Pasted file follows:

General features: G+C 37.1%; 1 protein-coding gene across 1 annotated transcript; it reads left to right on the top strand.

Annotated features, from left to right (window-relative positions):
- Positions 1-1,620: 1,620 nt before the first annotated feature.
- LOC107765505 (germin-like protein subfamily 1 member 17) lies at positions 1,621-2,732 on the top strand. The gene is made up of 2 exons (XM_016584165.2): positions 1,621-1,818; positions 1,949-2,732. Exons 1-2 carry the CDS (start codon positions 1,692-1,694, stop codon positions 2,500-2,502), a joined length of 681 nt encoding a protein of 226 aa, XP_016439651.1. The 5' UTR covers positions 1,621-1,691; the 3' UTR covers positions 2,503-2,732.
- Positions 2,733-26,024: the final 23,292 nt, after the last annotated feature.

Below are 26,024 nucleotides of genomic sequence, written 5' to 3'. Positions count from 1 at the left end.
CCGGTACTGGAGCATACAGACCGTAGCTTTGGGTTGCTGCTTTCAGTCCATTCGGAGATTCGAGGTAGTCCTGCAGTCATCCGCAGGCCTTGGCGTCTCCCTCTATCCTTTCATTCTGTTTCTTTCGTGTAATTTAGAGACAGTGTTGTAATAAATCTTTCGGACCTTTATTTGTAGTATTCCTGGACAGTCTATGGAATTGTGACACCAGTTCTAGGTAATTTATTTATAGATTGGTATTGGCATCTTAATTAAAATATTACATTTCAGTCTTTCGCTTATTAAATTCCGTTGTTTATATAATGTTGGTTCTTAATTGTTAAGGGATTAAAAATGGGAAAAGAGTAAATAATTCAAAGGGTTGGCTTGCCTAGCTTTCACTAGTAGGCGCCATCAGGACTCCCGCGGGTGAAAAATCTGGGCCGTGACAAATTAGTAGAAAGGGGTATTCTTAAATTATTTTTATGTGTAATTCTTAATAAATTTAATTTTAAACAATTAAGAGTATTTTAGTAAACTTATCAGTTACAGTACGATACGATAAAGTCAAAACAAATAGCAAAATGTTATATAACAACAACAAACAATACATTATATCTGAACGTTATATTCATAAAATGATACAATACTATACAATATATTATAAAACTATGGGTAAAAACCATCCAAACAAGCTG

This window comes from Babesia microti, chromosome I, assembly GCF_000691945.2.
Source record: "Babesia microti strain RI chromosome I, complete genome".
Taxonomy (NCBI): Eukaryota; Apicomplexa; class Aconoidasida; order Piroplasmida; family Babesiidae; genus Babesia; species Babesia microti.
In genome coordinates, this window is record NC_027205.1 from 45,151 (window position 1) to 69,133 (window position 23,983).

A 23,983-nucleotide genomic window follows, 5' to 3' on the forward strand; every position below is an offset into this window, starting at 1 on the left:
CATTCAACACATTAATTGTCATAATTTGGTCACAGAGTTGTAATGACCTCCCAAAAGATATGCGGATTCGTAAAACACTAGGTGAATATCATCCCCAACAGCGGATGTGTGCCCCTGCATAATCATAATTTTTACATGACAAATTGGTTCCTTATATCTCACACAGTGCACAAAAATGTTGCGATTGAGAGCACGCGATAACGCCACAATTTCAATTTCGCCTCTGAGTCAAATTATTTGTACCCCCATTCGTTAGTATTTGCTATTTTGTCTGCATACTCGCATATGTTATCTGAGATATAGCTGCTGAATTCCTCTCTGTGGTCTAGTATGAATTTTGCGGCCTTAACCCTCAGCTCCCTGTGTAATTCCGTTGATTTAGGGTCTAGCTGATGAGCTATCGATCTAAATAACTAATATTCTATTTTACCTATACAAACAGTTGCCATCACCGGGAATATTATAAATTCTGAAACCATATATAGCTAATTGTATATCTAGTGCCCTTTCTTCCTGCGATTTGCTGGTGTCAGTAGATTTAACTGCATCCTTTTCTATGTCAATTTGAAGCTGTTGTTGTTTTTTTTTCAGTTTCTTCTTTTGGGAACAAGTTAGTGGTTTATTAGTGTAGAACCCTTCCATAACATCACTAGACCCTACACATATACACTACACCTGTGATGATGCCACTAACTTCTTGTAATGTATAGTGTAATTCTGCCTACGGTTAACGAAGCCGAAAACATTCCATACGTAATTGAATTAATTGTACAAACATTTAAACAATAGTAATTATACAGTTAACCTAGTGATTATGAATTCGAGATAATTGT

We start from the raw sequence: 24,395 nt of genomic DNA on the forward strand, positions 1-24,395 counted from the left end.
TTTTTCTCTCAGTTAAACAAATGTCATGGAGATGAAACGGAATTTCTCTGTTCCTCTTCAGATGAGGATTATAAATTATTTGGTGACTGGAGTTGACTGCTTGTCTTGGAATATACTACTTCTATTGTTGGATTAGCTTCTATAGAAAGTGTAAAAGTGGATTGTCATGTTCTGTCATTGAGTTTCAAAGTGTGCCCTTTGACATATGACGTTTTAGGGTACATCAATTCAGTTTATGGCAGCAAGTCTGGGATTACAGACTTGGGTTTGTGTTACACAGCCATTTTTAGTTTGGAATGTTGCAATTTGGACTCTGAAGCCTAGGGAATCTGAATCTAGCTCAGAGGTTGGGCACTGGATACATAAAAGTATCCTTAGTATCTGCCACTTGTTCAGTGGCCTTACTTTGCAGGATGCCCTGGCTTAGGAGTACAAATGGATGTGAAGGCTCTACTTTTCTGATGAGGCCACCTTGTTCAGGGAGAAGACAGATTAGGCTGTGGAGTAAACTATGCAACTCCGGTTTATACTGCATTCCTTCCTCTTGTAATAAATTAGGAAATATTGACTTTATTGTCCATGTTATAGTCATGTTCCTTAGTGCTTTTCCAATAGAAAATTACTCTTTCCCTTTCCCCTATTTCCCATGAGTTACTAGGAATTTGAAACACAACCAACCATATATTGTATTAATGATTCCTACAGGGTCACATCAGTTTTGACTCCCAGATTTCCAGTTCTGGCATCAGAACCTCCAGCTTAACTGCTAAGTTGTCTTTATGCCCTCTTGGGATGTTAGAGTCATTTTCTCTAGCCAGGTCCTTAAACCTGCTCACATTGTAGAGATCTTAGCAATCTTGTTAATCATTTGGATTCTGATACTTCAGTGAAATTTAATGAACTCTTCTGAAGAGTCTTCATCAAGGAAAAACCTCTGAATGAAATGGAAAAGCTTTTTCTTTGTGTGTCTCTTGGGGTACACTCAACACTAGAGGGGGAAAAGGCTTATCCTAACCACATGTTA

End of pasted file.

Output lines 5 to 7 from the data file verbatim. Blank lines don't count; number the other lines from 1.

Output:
- Positions 2,733-26,024: the final 23,292 nt, after the last annotated feature.

Below are 26,024 nucleotides of genomic sequence, written 5' to 3'. Positions count from 1 at the left end.
CCGGTACTGGAGCATACAGACCGTAGCTTTGGGTTGCTGCTTTCAGTCCATTCGGAGATTCGAGGTAGTCCTGCAGTCATCCGCAGGCCTTGGCGTCTCCCTCTATCCTTTCATTCTGTTTCTTTCGTGTAATTTAGAGACAGTGTTGTAATAAATCTTTCGGACCTTTATTTGTAGTATTCCTGGACAGTCTATGGAATTGTGACACCAGTTCTAGGTAATTTATTTATAGATTGGTATTGGCATCTTAATTAAAATATTACATTTCAGTCTTTCGCTTATTAAATTCCGTTGTTTATATAATGTTGGTTCTTAATTGTTAAGGGATTAAAAATGGGAAAAGAGTAAATAATTCAAAGGGTTGGCTTGCCTAGCTTTCACTAGTAGGCGCCATCAGGACTCCCGCGGGTGAAAAATCTGGGCCGTGACAAATTAGTAGAAAGGGGTATTCTTAAATTATTTTTATGTGTAATTCTTAATAAATTTAATTTTAAACAATTAAGAGTATTTTAGTAAACTTATCAGTTACAGTACGATACGATAAAGTCAAAACAAATAGCAAAATGTTATATAACAACAACAAACAATACATTATATCTGAACGTTATATTCATAAAATGATACAATACTATACAATATATTATAAAACTATGGGTAAAAACCATCCAAACAAGCTG